IMF Managing Director Kristalina Georgieva calls for freezing debt service for the low-income countries.
BRUSSELS, Feb 19 (The CONNECT) – Cautioning the world about ‘economic long COVID’, the International Monetary Fund (IMF) has called upon the G-20 nations to freezing debt service for the low-income countries and avoid “squeezing” a country precisely when it is under financial pressure.
Projecting the global economic losses due to the pandemic to be $13.8 trillion by the end of 2024, IMF Managing Director Kristalina Georgieva has called for a strong international cooperation and extraordinary policy agility, apart from broadening the efforts to combat ‘economic long COVID’.
In her statement to the virtual meeting of the G20 Finance Ministers and Central Bank Governors Ministers and Central Bank Governors, Georgieva noted that global economic indicators point to weaker growth momentum in 2022 due to the emergence of the Omicron variant and supply chain disruptions that are “more persistent than previously anticipated”.
While many countries are facing higher debt, “we should prioritize help to those countries who need a debt restructuring”, she said. The share of low-income countries at high risk or already in debt distress has doubled since 2015 – from 30 percent to 60 percent today, and several face the immediate need to restructure their debt,” the IMG chief told G-20 countries.
Pointing out that the G-20 Common Framework can play an important role, she called for efforts to make it even more impactful with “transparency and early action”.
She expressed the concern that inflation readings remain high in many countries, financial markets are more volatile, and geopolitical tensions have sharply increased. Even as the global economic recovery continues, its pace has moderated. Three weeks ago, we downgraded our global forecast to a still-healthy 4.4 percent – partially because of reassessment of growth prospects in the United States and China, Georgieva said.
Stating that strong international cooperation and extraordinary policy agility will be crucial to navigate a complex 'obstacle course' through 2022, the IMF chief said “our best course of action is to move from a singular focus on vaccines to ensuring that each country has equal access to a comprehensive COVID-19 toolkit that also includes tests and treatments”.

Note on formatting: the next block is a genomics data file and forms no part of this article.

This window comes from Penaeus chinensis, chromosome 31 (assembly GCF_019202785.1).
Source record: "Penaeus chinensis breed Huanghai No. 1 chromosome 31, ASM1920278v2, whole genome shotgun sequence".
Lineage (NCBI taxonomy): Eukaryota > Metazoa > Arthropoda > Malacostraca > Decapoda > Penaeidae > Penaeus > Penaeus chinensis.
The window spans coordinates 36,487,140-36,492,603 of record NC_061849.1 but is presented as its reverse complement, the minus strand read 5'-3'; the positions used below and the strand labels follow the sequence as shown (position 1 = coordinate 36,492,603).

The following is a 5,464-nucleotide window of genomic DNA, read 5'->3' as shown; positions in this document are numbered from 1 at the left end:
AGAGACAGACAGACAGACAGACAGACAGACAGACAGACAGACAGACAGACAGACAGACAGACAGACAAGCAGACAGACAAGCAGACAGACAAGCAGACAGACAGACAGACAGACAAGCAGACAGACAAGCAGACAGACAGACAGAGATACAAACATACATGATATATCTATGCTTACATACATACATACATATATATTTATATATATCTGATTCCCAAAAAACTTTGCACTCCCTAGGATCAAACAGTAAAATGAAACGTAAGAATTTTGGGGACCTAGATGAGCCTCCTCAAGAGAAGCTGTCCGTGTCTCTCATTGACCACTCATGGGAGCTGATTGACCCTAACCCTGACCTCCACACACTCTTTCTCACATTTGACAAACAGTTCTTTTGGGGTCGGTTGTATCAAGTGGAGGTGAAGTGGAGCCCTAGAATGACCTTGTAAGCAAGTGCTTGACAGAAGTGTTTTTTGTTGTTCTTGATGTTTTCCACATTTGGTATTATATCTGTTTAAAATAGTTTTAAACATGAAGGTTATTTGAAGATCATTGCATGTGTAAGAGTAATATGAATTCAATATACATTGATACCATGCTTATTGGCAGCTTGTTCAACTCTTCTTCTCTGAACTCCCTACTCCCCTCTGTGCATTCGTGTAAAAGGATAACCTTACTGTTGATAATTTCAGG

Omicron is a reminder that a durable and inclusive recovery is impossible while the pandemic continues, she observed and cautioned about the “great uncertainty about how effective the health protections that have been built will be in the face of other possible variants”.
Keeping these tools updated as the virus evolves will require continuous investment in medical research, disease surveillance, and health systems that help countries reach ‘the last mile’ in every community, she said and welcomed the World Bank’s announcement on mobilizing further toward reaching that goal.
Many countries, she pointed out, will need to navigate a tightening monetary cycle. In the context of a high degree of uncertainty and significant differences across countries, macroeconomic policies need to be carefully calibrated to individual country circumstances. The risk of potential spill overs, especially for emerging markets and developing countries, also needs to be managed, she said and stressed: “We must fight inflation without impairing the recovery.”
She called for providing clear and timebound processes that foster confidence and facilitate implementation, including participation of private creditors; and finding ways to bring in countries that are not currently covered by Common Framework by expanding is perimeter.
“More broadly, the G20 is crucial to sustain the momentum on collective efforts to deliver on global ambitions for the common good,” the IMF chief said. This includes focusing on amplifying the effect of the historic US$650 billion SDR allocation by channelling as much of it as possible to where the need is greatest.
In this context, she welcomed the G20 endorsement of our proposed new Resilience and Sustainability Trust (RST).